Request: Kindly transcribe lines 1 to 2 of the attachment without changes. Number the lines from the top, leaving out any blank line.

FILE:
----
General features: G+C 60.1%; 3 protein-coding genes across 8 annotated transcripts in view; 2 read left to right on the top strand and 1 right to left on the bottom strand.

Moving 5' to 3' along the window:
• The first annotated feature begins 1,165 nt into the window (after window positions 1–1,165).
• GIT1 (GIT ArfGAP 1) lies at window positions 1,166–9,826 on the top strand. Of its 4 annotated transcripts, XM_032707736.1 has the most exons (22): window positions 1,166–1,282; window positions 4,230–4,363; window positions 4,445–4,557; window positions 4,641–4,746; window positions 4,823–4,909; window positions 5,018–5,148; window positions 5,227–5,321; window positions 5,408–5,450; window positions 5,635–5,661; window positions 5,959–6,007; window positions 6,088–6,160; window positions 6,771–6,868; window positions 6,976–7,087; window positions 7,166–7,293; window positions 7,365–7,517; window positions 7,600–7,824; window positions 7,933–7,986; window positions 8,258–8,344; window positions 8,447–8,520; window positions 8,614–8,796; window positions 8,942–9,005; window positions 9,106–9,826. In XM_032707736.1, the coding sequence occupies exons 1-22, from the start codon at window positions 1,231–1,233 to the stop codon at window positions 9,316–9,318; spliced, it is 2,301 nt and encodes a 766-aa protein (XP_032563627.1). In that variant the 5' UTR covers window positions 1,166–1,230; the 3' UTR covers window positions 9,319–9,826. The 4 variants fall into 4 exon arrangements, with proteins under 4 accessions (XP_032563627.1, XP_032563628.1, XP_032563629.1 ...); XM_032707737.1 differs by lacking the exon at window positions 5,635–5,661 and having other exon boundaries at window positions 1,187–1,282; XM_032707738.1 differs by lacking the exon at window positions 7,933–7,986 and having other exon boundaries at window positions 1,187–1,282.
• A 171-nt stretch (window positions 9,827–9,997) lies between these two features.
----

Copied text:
General features: G+C 60.1%; 3 protein-coding genes across 8 annotated transcripts in view; 2 read left to right on the top strand and 1 right to left on the bottom strand.

Moving 5' to 3' along the window: